After the first leg of the CCL semifinal, Albert Rusnák spoke about the difference between his positioning in the game versus New York City FC relative to his positioning against Minnesota United. Specifically, he said that neither stemmed from a pregame tactical decision. Instead, both games evolved based upon where he and the other Sounders midfielders found the spaces between their opponents. After the Minnesota game, João Paulo talked about how the midfield triangles pulled the Loons out of shape and created opportunities. Seeing and creating those opportunities was the point. Watching the exquisite 13-pass sequence that yielded the Sounders’ first goal against NYCFC, it becomes very apparent that the result evolved spontaneously. The moment wasn’t choreographed. It was jazz.
These samples all relate to the elusive idea that when soccer reaches a certain level it becomes a game of fluid states. You and your teammates read the game on the fly, make decisions, then take actions based on the constantly evolving state of the game from moment to moment. Great teams achieve this fluid dynamic in progressively smaller and smaller amounts of space and time. Then these small spaces suddenly expand to use the entire pitch. These teams develop instinctive trust in each other and inherently know how their teammates will respond to their personal choices.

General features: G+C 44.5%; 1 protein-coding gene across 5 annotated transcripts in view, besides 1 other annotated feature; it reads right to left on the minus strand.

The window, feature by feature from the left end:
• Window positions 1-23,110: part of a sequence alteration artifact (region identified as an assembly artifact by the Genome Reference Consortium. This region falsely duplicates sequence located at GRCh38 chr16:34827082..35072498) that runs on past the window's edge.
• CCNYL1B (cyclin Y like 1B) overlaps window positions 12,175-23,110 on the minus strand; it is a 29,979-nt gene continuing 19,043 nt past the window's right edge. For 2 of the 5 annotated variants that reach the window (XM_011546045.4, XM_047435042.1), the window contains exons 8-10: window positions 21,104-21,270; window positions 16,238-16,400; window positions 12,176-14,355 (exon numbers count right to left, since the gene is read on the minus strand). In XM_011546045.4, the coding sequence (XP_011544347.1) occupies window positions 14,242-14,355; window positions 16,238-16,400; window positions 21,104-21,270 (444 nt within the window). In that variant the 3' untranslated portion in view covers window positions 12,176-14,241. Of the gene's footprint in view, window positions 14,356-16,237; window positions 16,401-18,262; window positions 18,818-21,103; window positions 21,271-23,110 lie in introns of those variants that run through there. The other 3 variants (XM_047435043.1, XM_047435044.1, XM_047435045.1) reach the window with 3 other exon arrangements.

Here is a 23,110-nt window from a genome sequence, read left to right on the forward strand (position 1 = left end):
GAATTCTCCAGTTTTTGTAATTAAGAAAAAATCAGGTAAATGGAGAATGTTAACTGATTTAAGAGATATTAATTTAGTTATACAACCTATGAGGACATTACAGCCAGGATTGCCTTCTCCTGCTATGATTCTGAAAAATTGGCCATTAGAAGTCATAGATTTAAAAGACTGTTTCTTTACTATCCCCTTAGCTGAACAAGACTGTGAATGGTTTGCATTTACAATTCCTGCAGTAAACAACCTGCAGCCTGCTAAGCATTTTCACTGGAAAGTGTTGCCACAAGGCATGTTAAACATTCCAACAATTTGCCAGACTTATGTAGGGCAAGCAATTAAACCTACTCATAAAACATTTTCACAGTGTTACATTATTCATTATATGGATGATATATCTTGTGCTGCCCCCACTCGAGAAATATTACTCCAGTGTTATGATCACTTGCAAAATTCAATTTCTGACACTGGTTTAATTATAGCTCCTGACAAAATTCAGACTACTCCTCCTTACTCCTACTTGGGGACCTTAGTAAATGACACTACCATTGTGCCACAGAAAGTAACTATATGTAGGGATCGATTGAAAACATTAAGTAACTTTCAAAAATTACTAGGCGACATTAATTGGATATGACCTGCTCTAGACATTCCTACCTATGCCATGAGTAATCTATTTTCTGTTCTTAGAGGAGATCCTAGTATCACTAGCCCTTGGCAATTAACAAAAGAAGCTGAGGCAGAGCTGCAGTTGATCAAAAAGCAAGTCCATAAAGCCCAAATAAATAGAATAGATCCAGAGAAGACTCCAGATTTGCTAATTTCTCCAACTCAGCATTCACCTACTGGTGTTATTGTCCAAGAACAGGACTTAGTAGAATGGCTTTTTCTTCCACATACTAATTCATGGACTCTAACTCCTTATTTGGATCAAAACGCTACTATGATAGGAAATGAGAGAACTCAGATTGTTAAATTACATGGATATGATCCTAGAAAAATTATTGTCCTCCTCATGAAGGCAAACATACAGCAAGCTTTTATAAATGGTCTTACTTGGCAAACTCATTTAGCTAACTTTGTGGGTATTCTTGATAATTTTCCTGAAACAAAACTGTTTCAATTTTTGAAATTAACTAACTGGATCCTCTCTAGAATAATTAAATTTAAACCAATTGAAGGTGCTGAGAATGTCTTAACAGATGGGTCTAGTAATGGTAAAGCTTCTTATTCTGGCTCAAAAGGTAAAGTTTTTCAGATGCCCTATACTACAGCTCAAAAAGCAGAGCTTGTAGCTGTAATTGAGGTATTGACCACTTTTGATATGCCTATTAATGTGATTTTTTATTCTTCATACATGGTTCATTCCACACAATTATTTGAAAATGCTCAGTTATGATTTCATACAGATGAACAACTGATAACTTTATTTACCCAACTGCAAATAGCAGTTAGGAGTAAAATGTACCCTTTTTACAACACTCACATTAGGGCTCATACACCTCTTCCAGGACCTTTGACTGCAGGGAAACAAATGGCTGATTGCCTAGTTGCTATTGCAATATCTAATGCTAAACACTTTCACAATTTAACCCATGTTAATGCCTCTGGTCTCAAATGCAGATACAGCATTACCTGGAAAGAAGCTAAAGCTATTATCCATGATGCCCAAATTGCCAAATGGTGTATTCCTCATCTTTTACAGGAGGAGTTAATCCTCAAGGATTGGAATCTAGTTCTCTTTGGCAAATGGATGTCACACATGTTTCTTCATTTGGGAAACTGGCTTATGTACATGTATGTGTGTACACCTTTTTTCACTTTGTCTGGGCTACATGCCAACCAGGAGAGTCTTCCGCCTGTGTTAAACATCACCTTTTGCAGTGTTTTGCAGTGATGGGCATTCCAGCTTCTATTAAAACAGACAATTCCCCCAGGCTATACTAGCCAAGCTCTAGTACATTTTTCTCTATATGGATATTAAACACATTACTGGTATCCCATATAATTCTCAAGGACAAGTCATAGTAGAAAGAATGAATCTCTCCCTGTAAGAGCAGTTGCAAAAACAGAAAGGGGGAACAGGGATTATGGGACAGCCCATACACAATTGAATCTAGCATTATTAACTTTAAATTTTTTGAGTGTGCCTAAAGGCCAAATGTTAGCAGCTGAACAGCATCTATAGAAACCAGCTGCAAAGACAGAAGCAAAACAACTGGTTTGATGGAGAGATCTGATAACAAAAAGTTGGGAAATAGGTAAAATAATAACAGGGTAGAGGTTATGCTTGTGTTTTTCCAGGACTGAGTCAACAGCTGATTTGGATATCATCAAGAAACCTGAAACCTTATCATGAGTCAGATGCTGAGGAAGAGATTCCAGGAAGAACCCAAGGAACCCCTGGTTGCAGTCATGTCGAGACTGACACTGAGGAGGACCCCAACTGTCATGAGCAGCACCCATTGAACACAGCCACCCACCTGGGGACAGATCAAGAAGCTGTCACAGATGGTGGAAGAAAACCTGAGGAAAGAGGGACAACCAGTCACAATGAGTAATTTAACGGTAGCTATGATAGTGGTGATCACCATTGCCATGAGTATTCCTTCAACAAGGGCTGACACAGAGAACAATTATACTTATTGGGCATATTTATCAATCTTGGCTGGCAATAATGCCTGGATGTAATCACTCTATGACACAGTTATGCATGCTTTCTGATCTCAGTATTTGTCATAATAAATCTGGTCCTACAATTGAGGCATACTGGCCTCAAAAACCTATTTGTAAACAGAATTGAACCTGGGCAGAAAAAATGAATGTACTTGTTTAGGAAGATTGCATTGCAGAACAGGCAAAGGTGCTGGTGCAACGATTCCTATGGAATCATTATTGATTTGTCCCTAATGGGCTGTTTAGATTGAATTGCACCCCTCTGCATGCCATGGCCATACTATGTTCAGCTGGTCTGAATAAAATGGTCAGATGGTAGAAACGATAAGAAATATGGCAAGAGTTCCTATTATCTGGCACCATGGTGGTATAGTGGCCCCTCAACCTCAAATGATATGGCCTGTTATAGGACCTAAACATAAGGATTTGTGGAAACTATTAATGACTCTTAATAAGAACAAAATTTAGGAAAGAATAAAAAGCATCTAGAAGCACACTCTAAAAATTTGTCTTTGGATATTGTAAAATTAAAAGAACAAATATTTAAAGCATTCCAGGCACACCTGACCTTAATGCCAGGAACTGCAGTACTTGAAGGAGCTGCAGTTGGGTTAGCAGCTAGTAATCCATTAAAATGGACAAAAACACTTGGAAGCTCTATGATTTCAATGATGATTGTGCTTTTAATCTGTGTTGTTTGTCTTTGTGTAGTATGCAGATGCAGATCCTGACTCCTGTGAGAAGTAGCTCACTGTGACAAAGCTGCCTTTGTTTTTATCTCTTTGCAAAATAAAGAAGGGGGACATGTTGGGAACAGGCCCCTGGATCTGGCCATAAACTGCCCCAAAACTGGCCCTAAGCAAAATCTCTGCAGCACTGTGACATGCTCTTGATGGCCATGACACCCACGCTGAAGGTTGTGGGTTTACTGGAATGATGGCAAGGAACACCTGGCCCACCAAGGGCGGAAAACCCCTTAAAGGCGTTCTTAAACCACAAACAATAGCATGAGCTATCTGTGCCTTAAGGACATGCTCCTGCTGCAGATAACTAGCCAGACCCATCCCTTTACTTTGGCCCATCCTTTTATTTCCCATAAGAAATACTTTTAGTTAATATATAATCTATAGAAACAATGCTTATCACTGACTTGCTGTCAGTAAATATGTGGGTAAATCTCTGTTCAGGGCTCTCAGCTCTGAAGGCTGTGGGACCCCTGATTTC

Watching the Sounders players reveal the tip of Schmetzer’s Iceberg over the past few weeks, I’m struck by the emotional intensity they express toward this development. Their focus captivates me. How many times has Schmetzer recently talked about enjoying watching the games? They’re all fascinated by the possibility of what happens next in each game. Think about that for a moment — the entire franchise feels giddy about what may happen in the very next moment.
That implies something beyond tentative forays, game plans, fears or club aspirations. That’s approaching the game with the commitment to trust in wonder. The ‘next game’ ceases to be a mantra and suddenly manifests as soccer in the moment. Imagine coming to work each day anxious to see what your colleagues do and how those actions elevate your performance to accomplish things that amaze you. What intensity would you contribute to that honor?
Now consider what that means for us as fans. If the team approaches a game anticipating what wonders the next moment might reveal, can we do any less? I have no idea what will happen on Wednesday night in New Jersey, but I find the frisson of anticipating what might happen intoxicating. After two seasons of pandemic football, a parade of injuries and social unease, I’m struck with hope. I’d forgotten what honest, joyful anticipation felt like.
No cynicism held in reserve. No cautious optimism. Just raw, undiluted, glued to the edge of my seat desire to be a spectator. Free to wear my Sounder@Heart on my sleeve and savor the game as a game. To grab my scarves and surrender to awe. Because I sincerely wonder what happens next.